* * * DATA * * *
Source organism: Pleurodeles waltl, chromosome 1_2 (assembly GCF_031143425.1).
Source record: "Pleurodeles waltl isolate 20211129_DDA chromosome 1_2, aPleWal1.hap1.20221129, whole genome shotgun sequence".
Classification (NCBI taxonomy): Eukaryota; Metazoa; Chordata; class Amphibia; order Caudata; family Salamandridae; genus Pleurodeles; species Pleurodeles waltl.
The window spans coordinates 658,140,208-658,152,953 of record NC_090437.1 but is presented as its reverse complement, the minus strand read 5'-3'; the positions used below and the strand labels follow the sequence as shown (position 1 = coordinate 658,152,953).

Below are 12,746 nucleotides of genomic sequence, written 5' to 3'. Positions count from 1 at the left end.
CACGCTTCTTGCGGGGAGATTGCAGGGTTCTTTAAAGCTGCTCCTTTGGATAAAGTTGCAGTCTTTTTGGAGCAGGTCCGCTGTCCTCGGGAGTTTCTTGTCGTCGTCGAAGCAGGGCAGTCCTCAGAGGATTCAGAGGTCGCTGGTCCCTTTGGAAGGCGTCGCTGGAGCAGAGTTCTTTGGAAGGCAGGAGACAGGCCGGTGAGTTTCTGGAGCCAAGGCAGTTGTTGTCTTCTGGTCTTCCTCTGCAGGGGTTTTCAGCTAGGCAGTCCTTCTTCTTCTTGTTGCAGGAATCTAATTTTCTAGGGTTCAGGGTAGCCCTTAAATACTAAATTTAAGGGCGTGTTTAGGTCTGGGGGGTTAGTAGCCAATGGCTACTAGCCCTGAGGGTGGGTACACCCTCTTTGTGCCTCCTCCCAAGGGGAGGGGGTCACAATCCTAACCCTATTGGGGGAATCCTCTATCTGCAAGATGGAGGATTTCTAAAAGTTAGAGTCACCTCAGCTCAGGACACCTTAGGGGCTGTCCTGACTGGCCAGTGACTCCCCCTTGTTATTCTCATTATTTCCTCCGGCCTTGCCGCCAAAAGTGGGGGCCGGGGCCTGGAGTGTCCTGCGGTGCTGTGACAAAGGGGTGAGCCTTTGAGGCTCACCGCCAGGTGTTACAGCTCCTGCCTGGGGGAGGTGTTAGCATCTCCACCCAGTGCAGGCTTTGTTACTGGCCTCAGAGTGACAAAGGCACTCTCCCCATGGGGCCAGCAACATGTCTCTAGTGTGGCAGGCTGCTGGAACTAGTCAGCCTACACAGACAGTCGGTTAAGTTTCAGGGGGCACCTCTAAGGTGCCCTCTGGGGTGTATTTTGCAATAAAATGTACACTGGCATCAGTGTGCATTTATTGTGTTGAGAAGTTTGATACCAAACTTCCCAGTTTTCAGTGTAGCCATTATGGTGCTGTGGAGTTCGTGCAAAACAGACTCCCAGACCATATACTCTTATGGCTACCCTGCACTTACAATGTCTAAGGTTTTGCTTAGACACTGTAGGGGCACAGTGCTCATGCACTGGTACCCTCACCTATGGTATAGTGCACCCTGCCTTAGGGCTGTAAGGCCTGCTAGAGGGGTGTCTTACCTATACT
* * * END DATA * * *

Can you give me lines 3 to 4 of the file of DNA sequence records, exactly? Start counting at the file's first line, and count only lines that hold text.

Classification (NCBI taxonomy): Eukaryota; Metazoa; Chordata; class Amphibia; order Caudata; family Salamandridae; genus Pleurodeles; species Pleurodeles waltl.
The window spans coordinates 658,140,208-658,152,953 of record NC_090437.1 but is presented as its reverse complement, the minus strand read 5'-3'; the positions used below and the strand labels follow the sequence as shown (position 1 = coordinate 658,152,953).